Gamers and graphics geeks got some super news from AMD this week. In what appears to have been spurred by an accidental leak in an announcement for a new range of desktop PCs and all-in-ones from HP earlier this week, AMD teased further details about a next-gen Radeon graphics processor at the company’s Financial Analysts Day on Wednesday. While representatives from AMD have thus far said only that they cannot comment on the leaked images of the GPUs, some brief perusing of the internet found some very interesting details about these “rumored” processors.
To start with, we do have one tidbit of confirmed info. AMD CEO Lisa Su has explicitly stated that the company’s forthcoming graphics processor will be the first in the industry to use high-bandwidth memory (HBM), the supercharged successor to the GDDR5 RAM used in the current graphics card. According to AMD CTO Mark Papermaster, this is a technology that the company has spent the last seven years working towards. HBM stacks memory chips atop each other on or near the graphics processor and uses through-silicon via to pass wires through the middle of it all. This technology allows for performance rates three times that of the current GDDR5 as well as a 50% boost in power savings. Little else has been officially confirmed by the AMD camp, but Su did say that “With memory now on-die rather than on-card, it enables a lot of really interesting form factors”. She wouldn’t go into any more detail than that, but promised that some of these factors would be revealed in the near future.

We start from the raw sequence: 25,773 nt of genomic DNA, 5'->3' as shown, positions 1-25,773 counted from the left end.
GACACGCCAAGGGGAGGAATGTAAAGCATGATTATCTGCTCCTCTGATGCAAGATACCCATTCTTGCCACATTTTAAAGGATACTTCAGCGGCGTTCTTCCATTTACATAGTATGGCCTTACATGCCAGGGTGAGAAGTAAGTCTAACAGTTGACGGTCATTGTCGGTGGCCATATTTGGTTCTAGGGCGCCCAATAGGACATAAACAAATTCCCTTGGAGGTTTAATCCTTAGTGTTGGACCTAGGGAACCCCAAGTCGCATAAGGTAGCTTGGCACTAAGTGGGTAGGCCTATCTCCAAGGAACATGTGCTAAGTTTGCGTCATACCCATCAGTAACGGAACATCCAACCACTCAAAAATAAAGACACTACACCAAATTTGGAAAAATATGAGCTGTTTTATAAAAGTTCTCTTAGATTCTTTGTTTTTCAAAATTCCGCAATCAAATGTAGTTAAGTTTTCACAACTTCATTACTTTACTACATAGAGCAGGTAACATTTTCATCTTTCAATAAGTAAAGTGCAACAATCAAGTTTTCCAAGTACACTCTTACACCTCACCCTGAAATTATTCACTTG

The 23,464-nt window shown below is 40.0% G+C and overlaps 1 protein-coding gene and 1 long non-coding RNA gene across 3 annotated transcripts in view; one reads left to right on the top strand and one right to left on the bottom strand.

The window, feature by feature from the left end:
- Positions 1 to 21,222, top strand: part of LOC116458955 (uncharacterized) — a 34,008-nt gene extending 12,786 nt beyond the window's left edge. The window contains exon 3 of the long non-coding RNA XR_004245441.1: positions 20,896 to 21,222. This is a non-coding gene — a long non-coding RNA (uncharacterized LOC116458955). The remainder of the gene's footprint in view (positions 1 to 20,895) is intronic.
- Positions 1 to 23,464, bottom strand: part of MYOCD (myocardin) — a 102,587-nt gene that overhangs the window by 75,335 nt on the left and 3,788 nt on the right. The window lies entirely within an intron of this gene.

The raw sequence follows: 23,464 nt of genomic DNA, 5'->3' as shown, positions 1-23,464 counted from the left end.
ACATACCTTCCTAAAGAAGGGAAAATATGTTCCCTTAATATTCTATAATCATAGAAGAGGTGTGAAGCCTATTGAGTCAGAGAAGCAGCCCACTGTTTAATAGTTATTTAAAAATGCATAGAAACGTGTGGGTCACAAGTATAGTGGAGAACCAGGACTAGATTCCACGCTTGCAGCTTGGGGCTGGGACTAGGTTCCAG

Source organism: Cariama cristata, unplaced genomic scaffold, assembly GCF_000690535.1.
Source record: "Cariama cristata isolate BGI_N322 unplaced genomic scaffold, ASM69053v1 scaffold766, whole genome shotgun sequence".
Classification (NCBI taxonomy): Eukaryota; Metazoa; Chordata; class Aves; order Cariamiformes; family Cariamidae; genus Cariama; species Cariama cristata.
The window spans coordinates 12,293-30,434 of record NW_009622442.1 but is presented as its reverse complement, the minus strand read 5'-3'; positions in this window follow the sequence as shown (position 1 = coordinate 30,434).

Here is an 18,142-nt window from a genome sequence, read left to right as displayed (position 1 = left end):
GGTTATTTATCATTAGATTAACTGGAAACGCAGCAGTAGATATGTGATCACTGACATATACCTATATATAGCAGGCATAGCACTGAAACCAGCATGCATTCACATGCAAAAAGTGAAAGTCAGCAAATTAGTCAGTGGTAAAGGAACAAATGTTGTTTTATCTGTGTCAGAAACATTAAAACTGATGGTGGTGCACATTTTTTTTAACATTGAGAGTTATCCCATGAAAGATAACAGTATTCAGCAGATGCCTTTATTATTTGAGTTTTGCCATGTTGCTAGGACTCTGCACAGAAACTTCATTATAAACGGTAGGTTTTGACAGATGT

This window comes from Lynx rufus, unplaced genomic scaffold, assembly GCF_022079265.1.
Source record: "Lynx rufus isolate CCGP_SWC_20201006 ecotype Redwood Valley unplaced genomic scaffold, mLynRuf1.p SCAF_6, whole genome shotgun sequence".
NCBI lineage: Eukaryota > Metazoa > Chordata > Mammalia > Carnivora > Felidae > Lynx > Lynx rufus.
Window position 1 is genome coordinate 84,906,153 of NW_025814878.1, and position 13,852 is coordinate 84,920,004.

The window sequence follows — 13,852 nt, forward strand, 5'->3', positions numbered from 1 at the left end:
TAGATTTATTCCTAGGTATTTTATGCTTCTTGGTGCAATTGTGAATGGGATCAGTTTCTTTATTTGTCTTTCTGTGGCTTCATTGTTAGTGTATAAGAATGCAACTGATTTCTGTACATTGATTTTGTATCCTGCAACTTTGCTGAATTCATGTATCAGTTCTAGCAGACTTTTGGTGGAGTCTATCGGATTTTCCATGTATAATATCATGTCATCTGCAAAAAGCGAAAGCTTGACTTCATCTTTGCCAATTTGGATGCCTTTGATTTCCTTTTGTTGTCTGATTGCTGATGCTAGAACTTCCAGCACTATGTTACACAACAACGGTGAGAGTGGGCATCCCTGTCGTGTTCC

Digging further into the rumor mill, I discovered some leaked photos of the again “rumored” new flagship from AMD which has been dubbed the Radeon R9 390X. If these pictures turn out to be the real deal, then for starters, this thing is unbelievably tiny. Further rumors suggest that it could have up to 4,096 stream processors, a 1050MHz boosted core clock, up to 8GB of HBM memory and maybe even a variant sporting integrated water-cooling like the dual-GPU Radeon R9 195x2. However, this rumored future processor would be powered by a new GCN “Fiji” core. Again, I cannot stress enough that these rumors are to be taken with a grain of salt; AMD has confirmed almost nothing. But considering the current shift into gaming mediums that include 4K displays, VR technology and DirectX12, I wouldn’t be surprised to discover over the next few months that the rumors turned out to be spot on after all. At the very least, I’m betting we can all look forward to a new era of HBM chips that should alone vastly improve graphics cards as we know them.
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